Now make a narrowing valley from the poster board and the bricks, with the fan at the wide end and the stick near the narrow end. Turn on the fan to the same setting as before.

Play with the width and length of valley to see if it changes wind speed

Generalize 3. How strong was the breeze without the poster board? With the poster board? How did the shape of the "valley" influence wind speed? What are your ideas about why this might be so? (A valley or canyon acts as a funnel to wind blowing along it. Wind speed increases and air pressure may fall.)
4. Challenge students to construct a model of the building they surveyed for snow drifts and use the fan/wind strips to gauge the wind speed at different points.

Activity 3c



Per team, a baking pan 2-6" deep, water, modeling clay to create obstacles above the surface of the water, buoyant spice powder




1.Stick towers of clay along one side of the dish to represent buildings, a group of large trees or hillocks. Pour enough water into the dish to cover the bottom at least an inch.

2. Sprinkle spice powder at one end of the dish, away from the obstacles. Tilt the tray and watch the powder to see how the "wind" moves around obstacles. (Obstacles deflect winds making complicated patterns as the air eddies around them. As wind is deflected, it also slows, mainly because of friction between the air and the surfaces it passes.)

Activity 3d



Per group: 8 x 2in cardboard, modeling clay, matches, small candle, saucer




1. Place candle on saucer, using a blob of modeling clay to support it. Light the candle.

2. Hold the cardboard "building" upright 4 inches from the candle. Blow hard directly at the building. Behind the shelter do you think the wind will blow toward the building or away from it? Watch what happens to the flame.

3. What are your ideas about why this might be so? (When wind blows at right angles to a building, the air will form eddies around the building and the flame will lean, temporarily towards the cardboard).


4. Tell students that they have been out ice fishing on Selawik Lake but that visibility has decreased and they have lost their orientation to the hills and town. Ask them how they might use their knowledge of drift patterns to find their way home.

5. Provide students with a diagram of a river with eddies and ask them to explain the formation of eddies based on their study of wind.

6. Ask students to bring in scrap materials from home (bottles, pieces of wood etc) and challenge them to create a specific kind of snow drift based on their understanding of the effects of wind on snow. You might ask them to create a very long or wide or deep drift or a drift that digs a very deep hole n the snow.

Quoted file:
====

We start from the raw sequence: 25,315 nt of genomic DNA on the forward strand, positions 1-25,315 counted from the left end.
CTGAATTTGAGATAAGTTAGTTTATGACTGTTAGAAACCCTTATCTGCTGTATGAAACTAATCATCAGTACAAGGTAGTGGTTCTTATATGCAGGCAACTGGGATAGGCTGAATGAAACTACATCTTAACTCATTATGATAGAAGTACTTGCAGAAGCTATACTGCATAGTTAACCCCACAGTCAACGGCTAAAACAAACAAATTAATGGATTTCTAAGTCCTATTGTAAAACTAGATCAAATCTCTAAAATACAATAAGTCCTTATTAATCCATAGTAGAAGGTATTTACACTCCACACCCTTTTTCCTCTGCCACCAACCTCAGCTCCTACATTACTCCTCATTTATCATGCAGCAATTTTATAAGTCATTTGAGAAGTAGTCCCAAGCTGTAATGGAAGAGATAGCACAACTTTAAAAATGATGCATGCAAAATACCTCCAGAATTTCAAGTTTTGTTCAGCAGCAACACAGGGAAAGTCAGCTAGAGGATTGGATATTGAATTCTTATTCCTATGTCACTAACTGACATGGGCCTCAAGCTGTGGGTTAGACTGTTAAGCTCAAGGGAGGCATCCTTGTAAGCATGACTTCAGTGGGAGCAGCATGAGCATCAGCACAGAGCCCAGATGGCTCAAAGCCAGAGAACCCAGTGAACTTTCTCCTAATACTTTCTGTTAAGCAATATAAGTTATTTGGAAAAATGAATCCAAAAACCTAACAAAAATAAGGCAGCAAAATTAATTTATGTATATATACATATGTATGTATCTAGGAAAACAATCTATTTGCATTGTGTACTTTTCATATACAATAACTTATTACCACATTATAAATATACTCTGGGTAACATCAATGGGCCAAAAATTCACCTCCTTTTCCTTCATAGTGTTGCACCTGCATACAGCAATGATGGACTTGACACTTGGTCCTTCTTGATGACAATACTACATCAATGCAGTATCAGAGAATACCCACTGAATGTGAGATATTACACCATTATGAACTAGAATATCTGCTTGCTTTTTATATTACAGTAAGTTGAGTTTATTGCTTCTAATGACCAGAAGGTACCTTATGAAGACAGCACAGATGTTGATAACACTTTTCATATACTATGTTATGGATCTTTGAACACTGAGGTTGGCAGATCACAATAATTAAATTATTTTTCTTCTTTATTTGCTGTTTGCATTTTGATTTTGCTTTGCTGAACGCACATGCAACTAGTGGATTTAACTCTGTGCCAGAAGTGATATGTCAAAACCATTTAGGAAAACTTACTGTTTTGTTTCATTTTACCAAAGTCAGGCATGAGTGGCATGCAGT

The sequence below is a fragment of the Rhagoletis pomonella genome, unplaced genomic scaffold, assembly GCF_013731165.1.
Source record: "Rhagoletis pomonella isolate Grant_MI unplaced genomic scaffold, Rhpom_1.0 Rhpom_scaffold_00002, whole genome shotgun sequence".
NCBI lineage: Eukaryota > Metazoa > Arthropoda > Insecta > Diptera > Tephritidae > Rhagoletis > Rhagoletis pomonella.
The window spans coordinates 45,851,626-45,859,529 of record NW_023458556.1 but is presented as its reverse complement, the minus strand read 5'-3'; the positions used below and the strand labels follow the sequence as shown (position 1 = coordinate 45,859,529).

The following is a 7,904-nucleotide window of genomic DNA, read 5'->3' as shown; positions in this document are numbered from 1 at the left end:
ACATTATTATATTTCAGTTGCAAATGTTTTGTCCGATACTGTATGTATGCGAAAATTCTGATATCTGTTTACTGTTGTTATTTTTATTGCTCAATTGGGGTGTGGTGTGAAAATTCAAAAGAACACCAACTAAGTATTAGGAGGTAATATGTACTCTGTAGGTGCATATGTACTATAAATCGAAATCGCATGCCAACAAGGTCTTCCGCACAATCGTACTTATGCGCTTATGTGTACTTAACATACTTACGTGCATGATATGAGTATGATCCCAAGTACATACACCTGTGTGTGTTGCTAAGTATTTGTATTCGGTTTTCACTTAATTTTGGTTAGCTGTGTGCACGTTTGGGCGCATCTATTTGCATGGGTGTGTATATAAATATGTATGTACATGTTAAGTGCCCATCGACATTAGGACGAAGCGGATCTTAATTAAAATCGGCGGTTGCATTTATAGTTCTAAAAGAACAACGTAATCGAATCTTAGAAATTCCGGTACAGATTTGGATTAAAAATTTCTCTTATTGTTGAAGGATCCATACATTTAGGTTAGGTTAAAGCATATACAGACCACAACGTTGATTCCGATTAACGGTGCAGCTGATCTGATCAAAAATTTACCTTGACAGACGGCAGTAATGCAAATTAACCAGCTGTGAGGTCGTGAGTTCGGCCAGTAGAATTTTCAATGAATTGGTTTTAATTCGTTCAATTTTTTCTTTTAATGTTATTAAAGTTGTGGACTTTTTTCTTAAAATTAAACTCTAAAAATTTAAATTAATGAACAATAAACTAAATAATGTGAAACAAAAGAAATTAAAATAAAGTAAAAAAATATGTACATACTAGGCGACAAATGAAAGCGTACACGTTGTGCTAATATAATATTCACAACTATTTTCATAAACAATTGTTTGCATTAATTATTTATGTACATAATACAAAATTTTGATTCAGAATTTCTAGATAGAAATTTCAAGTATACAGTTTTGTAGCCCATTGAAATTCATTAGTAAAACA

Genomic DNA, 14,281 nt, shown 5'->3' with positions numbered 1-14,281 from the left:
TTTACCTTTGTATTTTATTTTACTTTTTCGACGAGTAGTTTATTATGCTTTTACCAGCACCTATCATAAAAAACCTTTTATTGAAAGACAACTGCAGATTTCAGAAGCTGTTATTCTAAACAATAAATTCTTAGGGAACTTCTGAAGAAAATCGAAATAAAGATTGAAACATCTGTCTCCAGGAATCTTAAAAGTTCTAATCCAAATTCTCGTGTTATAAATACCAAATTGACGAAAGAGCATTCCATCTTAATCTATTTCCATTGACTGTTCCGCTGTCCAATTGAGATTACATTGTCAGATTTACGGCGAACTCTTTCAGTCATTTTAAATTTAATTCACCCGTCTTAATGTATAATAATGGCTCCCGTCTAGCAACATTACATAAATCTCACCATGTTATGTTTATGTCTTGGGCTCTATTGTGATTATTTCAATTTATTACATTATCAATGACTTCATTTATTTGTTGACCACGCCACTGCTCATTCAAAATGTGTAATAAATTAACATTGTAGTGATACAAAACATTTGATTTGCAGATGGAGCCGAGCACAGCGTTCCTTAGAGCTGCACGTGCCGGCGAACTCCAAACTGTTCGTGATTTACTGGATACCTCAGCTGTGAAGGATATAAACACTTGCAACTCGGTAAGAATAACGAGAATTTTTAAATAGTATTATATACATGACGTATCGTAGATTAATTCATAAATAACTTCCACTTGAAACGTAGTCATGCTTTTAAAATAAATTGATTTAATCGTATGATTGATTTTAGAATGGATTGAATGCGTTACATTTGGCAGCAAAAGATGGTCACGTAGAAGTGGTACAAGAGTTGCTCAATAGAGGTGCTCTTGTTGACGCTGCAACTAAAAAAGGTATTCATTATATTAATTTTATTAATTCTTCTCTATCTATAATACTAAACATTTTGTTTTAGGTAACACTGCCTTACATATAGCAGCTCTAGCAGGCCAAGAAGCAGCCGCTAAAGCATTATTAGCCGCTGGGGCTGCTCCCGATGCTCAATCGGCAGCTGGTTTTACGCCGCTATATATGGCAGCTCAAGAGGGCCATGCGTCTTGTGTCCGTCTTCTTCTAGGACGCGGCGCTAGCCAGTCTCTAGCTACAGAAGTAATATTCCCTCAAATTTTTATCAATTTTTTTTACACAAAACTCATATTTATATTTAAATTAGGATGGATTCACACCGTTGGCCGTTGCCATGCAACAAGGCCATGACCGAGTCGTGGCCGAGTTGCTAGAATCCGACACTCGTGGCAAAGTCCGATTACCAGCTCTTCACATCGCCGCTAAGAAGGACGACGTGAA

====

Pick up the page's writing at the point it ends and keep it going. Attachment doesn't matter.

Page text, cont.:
7. Select several sites around town, take field trip to each of them, and ask students to described how /why the chosen drifts were formed.



Section I - Observing Locally

Section II - Understanding Wind

Section III - Connecting Globally

Appendix A - Selawik Weather Information from Jonas Ramoth

Appendix B - Assessment

Appendix C - Weather Resource List

Appendix D - Interdisciplinary Integration



Whouy Sze Kuinalth
"Teaching Our Many Grandchildren"
Tauhna Cauyalitahtug
(To Make a Drum)
Math Story Problems
St. Lawrence Island Rain Parka Winds and Weather Willow
Driftwood Snowshoes Moose
Plants of the Tundra Animal Classification for Yup'ik Region Rabbit Snaring
The Right Tool for the Job
Fishing Tools and Technology
Blackfish Family Tree
Medicinal Plants of the Kodiak Alutiiq Archipelago Beaver in Interior Alaska Digging and Preparing Spruce Roots
Moose in Interior Alaska Birds Around the Village  


Handbook for Culturally Responsive Science Curriculum by Sidney Stephens
Excerpt: "The information and insights contained in this document will be of interest to anyone involved in bringing local knowledge to bear in school curriculum. Drawing upon the efforts of many people over a period of several years, Sidney Stephens has managed to distill and synthesize the critical ingredients for making the teaching of science relevant and meaningful in culturally adaptable ways."



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Alaska Native Knowledge Network
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Last modified August 18, 2006